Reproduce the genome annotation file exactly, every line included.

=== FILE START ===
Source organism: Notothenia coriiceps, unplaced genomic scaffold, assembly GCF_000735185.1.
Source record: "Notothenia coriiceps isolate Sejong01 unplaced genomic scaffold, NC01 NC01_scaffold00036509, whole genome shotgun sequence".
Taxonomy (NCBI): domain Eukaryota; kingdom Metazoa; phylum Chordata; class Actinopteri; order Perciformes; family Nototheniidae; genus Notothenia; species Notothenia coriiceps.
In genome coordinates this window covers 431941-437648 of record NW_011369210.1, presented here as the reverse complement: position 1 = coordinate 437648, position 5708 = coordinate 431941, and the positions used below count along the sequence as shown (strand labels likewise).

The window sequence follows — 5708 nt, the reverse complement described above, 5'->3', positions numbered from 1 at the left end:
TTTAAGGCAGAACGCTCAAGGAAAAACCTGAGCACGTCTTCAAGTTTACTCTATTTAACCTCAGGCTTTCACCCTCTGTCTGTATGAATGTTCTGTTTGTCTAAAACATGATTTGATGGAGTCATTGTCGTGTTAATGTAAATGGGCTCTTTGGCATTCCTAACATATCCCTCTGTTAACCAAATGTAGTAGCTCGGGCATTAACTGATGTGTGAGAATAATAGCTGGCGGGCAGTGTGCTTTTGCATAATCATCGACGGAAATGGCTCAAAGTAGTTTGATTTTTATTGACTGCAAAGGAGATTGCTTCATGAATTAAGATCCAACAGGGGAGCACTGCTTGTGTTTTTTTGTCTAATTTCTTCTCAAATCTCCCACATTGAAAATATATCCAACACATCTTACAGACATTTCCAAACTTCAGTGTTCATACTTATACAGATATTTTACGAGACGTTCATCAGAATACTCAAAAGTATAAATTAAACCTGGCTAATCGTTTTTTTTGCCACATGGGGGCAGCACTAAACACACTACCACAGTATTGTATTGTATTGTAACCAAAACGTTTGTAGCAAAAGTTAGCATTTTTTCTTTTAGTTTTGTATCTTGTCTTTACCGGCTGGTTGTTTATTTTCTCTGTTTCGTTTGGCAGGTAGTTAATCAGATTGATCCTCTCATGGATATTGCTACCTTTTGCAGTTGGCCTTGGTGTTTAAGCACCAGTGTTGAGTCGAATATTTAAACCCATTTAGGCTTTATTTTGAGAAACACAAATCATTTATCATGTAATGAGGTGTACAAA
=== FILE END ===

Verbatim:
Source organism: Notothenia coriiceps, unplaced genomic scaffold, assembly GCF_000735185.1.
Source record: "Notothenia coriiceps isolate Sejong01 unplaced genomic scaffold, NC01 NC01_scaffold00036509, whole genome shotgun sequence".
Taxonomy (NCBI): domain Eukaryota; kingdom Metazoa; phylum Chordata; class Actinopteri; order Perciformes; family Nototheniidae; genus Notothenia; species Notothenia coriiceps.
In genome coordinates this window covers 431941-437648 of record NW_011369210.1, presented here as the reverse complement: position 1 = coordinate 437648, position 5708 = coordinate 431941, and the positions used below count along the sequence as shown (strand labels likewise).

The window sequence follows — 5708 nt, the reverse complement described above, 5'->3', positions numbered from 1 at the left end:
TTTAAGGCAGAACGCTCAAGGAAAAACCTGAGCACGTCTTCAAGTTTACTCTATTTAACCTCAGGCTTTCACCCTCTGTCTGTATGAATGTTCTGTTTGTCTAAAACATGATTTGATGGAGTCATTGTCGTGTTAATGTAAATGGGCTCTTTGGCATTCCTAACATATCCCTCTGTTAACCAAATGTAGTAGCTCGGGCATTAACTGATGTGTGAGAATAATAGCTGGCGGGCAGTGTGCTTTTGCATAATCATCGACGGAAATGGCTCAAAGTAGTTTGATTTTTATTGACTGCAAAGGAGATTGCTTCATGAATTAAGATCCAACAGGGGAGCACTGCTTGTGTTTTTTTGTCTAATTTCTTCTCAAATCTCCCACATTGAAAATATATCCAACACATCTTACAGACATTTCCAAACTTCAGTGTTCATACTTATACAGATATTTTACGAGACGTTCATCAGAATACTCAAAAGTATAAATTAAACCTGGCTAATCGTTTTTTTTGCCACATGGGGGCAGCACTAAACACACTACCACAGTATTGTATTGTATTGTAACCAAAACGTTTGTAGCAAAAGTTAGCATTTTTTCTTTTAGTTTTGTATCTTGTCTTTACCGGCTGGTTGTTTATTTTCTCTGTTTCGTTTGGCAGGTAGTTAATCAGATTGATCCTCTCATGGATATTGCTACCTTTTGCAGTTGGCCTTGGTGTTTAAGCACCAGTGTTGAGTCGAATATTTAAACCCATTTAGGCTTTATTTTGAGAAACACAAATCATTTATCATGTAATGAGGTGTACAAA